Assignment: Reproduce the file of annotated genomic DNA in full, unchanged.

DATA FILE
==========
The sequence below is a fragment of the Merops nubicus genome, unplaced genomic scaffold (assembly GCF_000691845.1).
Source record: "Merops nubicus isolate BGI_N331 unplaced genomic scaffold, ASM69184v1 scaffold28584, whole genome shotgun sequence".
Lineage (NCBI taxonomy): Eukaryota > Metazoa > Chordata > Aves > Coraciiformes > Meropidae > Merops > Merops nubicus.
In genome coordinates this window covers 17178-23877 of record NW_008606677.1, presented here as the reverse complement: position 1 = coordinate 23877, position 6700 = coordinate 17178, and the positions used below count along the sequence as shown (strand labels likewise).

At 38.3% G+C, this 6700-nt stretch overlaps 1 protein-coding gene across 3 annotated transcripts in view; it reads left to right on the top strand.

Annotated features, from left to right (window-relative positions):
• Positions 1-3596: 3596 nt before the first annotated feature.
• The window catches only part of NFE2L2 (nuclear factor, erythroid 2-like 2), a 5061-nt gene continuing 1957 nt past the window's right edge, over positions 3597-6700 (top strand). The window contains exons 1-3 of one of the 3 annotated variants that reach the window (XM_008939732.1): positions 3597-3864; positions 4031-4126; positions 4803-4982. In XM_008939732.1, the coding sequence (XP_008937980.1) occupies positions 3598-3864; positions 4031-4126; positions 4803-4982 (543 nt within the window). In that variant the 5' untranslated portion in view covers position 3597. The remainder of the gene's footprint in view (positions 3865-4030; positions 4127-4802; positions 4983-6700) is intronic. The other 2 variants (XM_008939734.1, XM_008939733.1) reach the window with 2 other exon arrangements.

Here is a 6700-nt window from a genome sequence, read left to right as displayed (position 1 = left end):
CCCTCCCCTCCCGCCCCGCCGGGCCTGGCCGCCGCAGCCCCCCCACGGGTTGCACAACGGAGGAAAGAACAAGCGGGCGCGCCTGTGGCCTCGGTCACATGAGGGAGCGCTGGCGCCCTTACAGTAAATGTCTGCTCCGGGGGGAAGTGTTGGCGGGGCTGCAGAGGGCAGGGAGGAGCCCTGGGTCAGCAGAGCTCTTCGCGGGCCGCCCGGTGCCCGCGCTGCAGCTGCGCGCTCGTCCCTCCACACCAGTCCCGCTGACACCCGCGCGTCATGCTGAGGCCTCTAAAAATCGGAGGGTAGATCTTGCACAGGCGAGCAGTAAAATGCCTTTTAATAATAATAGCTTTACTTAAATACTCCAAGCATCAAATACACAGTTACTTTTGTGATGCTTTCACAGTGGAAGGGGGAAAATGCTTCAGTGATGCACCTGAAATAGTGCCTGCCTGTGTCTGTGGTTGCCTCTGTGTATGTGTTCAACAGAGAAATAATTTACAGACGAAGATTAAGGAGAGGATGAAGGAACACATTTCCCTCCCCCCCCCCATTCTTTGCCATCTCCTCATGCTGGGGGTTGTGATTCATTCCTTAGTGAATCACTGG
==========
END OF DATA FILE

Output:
The sequence below is a fragment of the Merops nubicus genome, unplaced genomic scaffold (assembly GCF_000691845.1).
Source record: "Merops nubicus isolate BGI_N331 unplaced genomic scaffold, ASM69184v1 scaffold28584, whole genome shotgun sequence".
Lineage (NCBI taxonomy): Eukaryota > Metazoa > Chordata > Aves > Coraciiformes > Meropidae > Merops > Merops nubicus.
In genome coordinates this window covers 17178-23877 of record NW_008606677.1, presented here as the reverse complement: position 1 = coordinate 23877, position 6700 = coordinate 17178, and the positions used below count along the sequence as shown (strand labels likewise).

At 38.3% G+C, this 6700-nt stretch overlaps 1 protein-coding gene across 3 annotated transcripts in view; it reads left to right on the top strand.

Annotated features, from left to right (window-relative positions):
• Positions 1-3596: 3596 nt before the first annotated feature.
• The window catches only part of NFE2L2 (nuclear factor, erythroid 2-like 2), a 5061-nt gene continuing 1957 nt past the window's right edge, over positions 3597-6700 (top strand). The window contains exons 1-3 of one of the 3 annotated variants that reach the window (XM_008939732.1): positions 3597-3864; positions 4031-4126; positions 4803-4982. In XM_008939732.1, the coding sequence (XP_008937980.1) occupies positions 3598-3864; positions 4031-4126; positions 4803-4982 (543 nt within the window). In that variant the 5' untranslated portion in view covers position 3597. The remainder of the gene's footprint in view (positions 3865-4030; positions 4127-4802; positions 4983-6700) is intronic. The other 2 variants (XM_008939734.1, XM_008939733.1) reach the window with 2 other exon arrangements.

Here is a 6700-nt window from a genome sequence, read left to right as displayed (position 1 = left end):
CCCTCCCCTCCCGCCCCGCCGGGCCTGGCCGCCGCAGCCCCCCCACGGGTTGCACAACGGAGGAAAGAACAAGCGGGCGCGCCTGTGGCCTCGGTCACATGAGGGAGCGCTGGCGCCCTTACAGTAAATGTCTGCTCCGGGGGGAAGTGTTGGCGGGGCTGCAGAGGGCAGGGAGGAGCCCTGGGTCAGCAGAGCTCTTCGCGGGCCGCCCGGTGCCCGCGCTGCAGCTGCGCGCTCGTCCCTCCACACCAGTCCCGCTGACACCCGCGCGTCATGCTGAGGCCTCTAAAAATCGGAGGGTAGATCTTGCACAGGCGAGCAGTAAAATGCCTTTTAATAATAATAGCTTTACTTAAATACTCCAAGCATCAAATACACAGTTACTTTTGTGATGCTTTCACAGTGGAAGGGGGAAAATGCTTCAGTGATGCACCTGAAATAGTGCCTGCCTGTGTCTGTGGTTGCCTCTGTGTATGTGTTCAACAGAGAAATAATTTACAGACGAAGATTAAGGAGAGGATGAAGGAACACATTTCCCTCCCCCCCCCCATTCTTTGCCATCTCCTCATGCTGGGGGTTGTGATTCATTCCTTAGTGAATCACTGG